Cracks appear in support for bill overhauling Michigan's no-fault auto insurance system

Bill overhauling no fault insurance loses support

LANSING, MICH. - The proposal to overhaul Michigan's no-fault auto insurance system got its first hearing Tuesday, and cracks in the initial bipartisan support for the bill began to show during the first three hours of testimony.

The sponsor of the bill, state Rep. Lana Theis, R-Brighton, had to acknowledge that the people who want to continue with high levels of coverage — either $500,000 or unlimited lifetime personal injury benefits — would not initially see rate relief.

And that the lower level of coverage, which would provide $250,000 of personal injury coverage, only covers health care services in the hospital. Continuing coverage after a person injured in a car crash is released from the hospital would be capped at $25,000.

But that's still better than driving illegally without insurance because you can't afford high premiums, she said.

"Your residents are being required, like I was when I had no money, to purchase insurance or break the law," Theis told state Rep. Sherry Gay Dagnogo, D-Detroit. "I’m giving them an option that they don’t currently have."

Detroit Mayor Mike Duggan, a big supporter of the legislation, said he'd love to see things such as credit scores and zip codes removed from consideration when insurance companies set rates.

"But we know that’s not politically possible," he said. "Let’s take a 20% rate cut and see where it goes."

Democrats on the House Insurance Committee expressed skepticism that the insurance industry would actually keep reduced rates after the initial five years and that when health coverage runs out for drivers in lower-coverage policies that the burden will fall on the state, which will have to pick up the Medicaid bills. Those could run to $150 million over the next 10 years, according to an analysis by the House Fiscal Agency.

They also feel that drivers in urban zip codes still would suffer with high rates.

"In my zip code in Dearborn, a 6-month premium now is around $4,200. With a 40% reduction (with the lowest level of coverage), it would bring that down to $2,500," said state Rep. Abdullah Hammoud, D-Dearborn. "But in Ann Arbor, it’s $1,100 for unlimited medical coverage. That’s the biggest struggle I have. I’m paying 100% more and getting 100% less for better coverage in Ann Arbor."

The auto insurance reform would: 

  • Cut premium rates 20% to 50% in three tiers: a 20% cut for average drivers with comprehensive coverage and $250,000 in personal injury coverage; a 35% cut for a retiree with full lifetime health care; and a 50% cut for drivers with no collision or theft coverage.

  • Allow drivers to choose the level of personal injury coverage: $250,000, $500,000 or  the unlimited lifetime benefits that all Michigan drivers now have to have. There is no guaranteed rate reduction for the people choosing $500,000 or unlimited benefits.

  • Have the state regulate any rate increases for the next five years.

  • Set medical fees at either 100% or 125% of the rates charged for Medicare patients for medical services provided by health care providers to victims of car crashes. Right now, such schedules aren't in place for car crash victims, leading to inflated prices for services to people hurt in car accidents.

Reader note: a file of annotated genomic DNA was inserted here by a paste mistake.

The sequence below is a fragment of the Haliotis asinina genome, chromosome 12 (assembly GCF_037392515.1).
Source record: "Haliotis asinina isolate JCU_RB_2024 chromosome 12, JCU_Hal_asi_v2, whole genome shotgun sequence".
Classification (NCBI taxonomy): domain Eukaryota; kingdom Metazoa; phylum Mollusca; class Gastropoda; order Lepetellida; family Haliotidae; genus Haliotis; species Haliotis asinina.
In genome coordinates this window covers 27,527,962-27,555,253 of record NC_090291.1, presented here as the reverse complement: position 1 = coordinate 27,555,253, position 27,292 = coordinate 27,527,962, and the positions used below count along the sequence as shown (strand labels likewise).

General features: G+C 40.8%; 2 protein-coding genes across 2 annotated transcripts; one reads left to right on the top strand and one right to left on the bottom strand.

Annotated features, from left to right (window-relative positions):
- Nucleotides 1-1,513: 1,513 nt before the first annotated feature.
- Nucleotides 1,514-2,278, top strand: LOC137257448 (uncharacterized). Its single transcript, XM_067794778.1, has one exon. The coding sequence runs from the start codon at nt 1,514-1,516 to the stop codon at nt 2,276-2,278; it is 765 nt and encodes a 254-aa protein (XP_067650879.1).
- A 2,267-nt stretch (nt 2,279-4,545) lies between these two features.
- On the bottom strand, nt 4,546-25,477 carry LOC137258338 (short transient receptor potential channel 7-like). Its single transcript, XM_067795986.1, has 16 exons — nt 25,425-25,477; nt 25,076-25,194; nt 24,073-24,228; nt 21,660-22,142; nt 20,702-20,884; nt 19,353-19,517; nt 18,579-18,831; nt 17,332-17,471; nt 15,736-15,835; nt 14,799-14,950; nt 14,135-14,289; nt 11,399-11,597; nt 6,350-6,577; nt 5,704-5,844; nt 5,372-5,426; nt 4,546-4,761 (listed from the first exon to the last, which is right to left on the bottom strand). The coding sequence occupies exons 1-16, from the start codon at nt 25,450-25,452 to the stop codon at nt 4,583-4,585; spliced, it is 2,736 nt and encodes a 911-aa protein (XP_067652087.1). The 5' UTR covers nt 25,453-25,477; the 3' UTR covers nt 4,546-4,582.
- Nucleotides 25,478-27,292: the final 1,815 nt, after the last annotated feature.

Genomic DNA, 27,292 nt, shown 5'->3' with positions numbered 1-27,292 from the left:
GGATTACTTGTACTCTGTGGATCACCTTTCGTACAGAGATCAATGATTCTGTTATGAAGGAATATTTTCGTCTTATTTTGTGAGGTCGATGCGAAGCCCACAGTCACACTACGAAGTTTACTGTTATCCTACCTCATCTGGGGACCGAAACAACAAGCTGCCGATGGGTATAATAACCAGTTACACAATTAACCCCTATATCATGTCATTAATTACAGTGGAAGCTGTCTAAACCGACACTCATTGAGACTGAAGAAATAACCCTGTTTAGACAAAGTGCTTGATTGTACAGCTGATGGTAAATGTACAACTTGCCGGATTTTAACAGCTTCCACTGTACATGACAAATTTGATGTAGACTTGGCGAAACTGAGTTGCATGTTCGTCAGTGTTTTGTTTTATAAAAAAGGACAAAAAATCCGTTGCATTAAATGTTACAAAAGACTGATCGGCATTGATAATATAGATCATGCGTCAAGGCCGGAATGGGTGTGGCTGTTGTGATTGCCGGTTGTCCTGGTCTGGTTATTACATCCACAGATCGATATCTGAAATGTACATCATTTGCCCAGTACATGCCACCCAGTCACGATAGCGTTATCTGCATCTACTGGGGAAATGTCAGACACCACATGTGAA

• Allow senior citizens to use Medicare coverage, rather than auto insurance, to cover medical bills, leading to savings of $800 to $1,000 a year.

Beneficiaries of Michigan's no-fault system pleaded with the committee to maintain the insurance.

Will Kerkstra, a 33-year-old Grand Rapids resident, said the no-fault system saved his wife Lauren's life and is giving them hope for their future. Lauren Kerkstra, 29, was critically injured in a car crash last year, suffering a traumatic brain injury, three broken vertebrae and a lacerated kidney. She spent three weeks in the hospital and requires constant care at home. The family has wracked up nearly $2 million in medical bills.

"She’s recovered from most of the physical injuries, but  we’re just trying to get her on the right track for the brain injury," he said as he held his 3-month-old son, Emerson. "I had no idea about no-fault until the accident. We like to talk about our high premiums like we talk about the weather. But when it happens to you, your medical bills are covered. We’ve worked so hard to save money, and now we don’t have to go medically bankrupt."

But Wendy Block of the Michigan Chamber of Commerce said the bill would not only make Michigan more attractive for insurance companies that want to locate to the state, it would help break down the barriers for people looking for work.

"One of the main points employers bring up to us is that people simply can’t get to the jobs and transportation, and the high cost of insurance is often cited as a factor," she said. "We do think this bill will break down the barriers for employment."

Despite Michigan's unenviable position as the state with the highest insurance rates in the nation, getting the necessary votes in both the House and Senate will be a struggle. Democrats remain wary of substandard coverage for lower-income people and the loss of the ability to sue insurance companies in some cases. And Senate Majority Leader Arlan Meekhof, R-West Olive, said any proposal that includes mandates on what insurance companies can charge is a nonstarter in the Senate.

But after his testimony, Duggan said he remains optimistic about the prospects for the no-fault auto insurance overhaul. 

"We're working really hard, we'll see," Duggan said.

The hearings on HB 5013 will continue next week before the committee takes a vote on the bill.

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Detroit Free Press


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